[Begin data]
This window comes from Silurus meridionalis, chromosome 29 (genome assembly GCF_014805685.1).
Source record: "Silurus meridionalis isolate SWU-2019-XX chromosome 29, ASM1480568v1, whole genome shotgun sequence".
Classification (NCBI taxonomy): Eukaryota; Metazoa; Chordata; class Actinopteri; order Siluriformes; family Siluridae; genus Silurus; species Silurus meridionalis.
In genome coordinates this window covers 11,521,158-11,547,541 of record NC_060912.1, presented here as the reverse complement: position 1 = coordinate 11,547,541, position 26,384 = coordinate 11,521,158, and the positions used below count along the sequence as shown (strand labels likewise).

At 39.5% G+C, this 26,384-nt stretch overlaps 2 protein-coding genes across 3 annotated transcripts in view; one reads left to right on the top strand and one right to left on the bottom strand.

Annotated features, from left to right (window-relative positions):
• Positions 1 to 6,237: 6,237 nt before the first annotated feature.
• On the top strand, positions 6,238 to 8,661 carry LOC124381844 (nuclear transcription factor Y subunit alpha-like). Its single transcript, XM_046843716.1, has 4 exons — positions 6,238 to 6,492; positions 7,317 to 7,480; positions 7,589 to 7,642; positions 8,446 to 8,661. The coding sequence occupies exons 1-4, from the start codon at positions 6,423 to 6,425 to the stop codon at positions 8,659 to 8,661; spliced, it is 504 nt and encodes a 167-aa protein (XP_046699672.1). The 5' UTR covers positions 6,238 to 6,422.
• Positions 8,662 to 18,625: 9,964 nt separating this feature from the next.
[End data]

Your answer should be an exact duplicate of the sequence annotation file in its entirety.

This window comes from Silurus meridionalis, chromosome 29 (genome assembly GCF_014805685.1).
Source record: "Silurus meridionalis isolate SWU-2019-XX chromosome 29, ASM1480568v1, whole genome shotgun sequence".
Classification (NCBI taxonomy): Eukaryota; Metazoa; Chordata; class Actinopteri; order Siluriformes; family Siluridae; genus Silurus; species Silurus meridionalis.
In genome coordinates this window covers 11,521,158-11,547,541 of record NC_060912.1, presented here as the reverse complement: position 1 = coordinate 11,547,541, position 26,384 = coordinate 11,521,158, and the positions used below count along the sequence as shown (strand labels likewise).

At 39.5% G+C, this 26,384-nt stretch overlaps 2 protein-coding genes across 3 annotated transcripts in view; one reads left to right on the top strand and one right to left on the bottom strand.

Annotated features, from left to right (window-relative positions):
• Positions 1 to 6,237: 6,237 nt before the first annotated feature.
• On the top strand, positions 6,238 to 8,661 carry LOC124381844 (nuclear transcription factor Y subunit alpha-like). Its single transcript, XM_046843716.1, has 4 exons — positions 6,238 to 6,492; positions 7,317 to 7,480; positions 7,589 to 7,642; positions 8,446 to 8,661. The coding sequence occupies exons 1-4, from the start codon at positions 6,423 to 6,425 to the stop codon at positions 8,659 to 8,661; spliced, it is 504 nt and encodes a 167-aa protein (XP_046699672.1). The 5' UTR covers positions 6,238 to 6,422.
• Positions 8,662 to 18,625: 9,964 nt separating this feature from the next.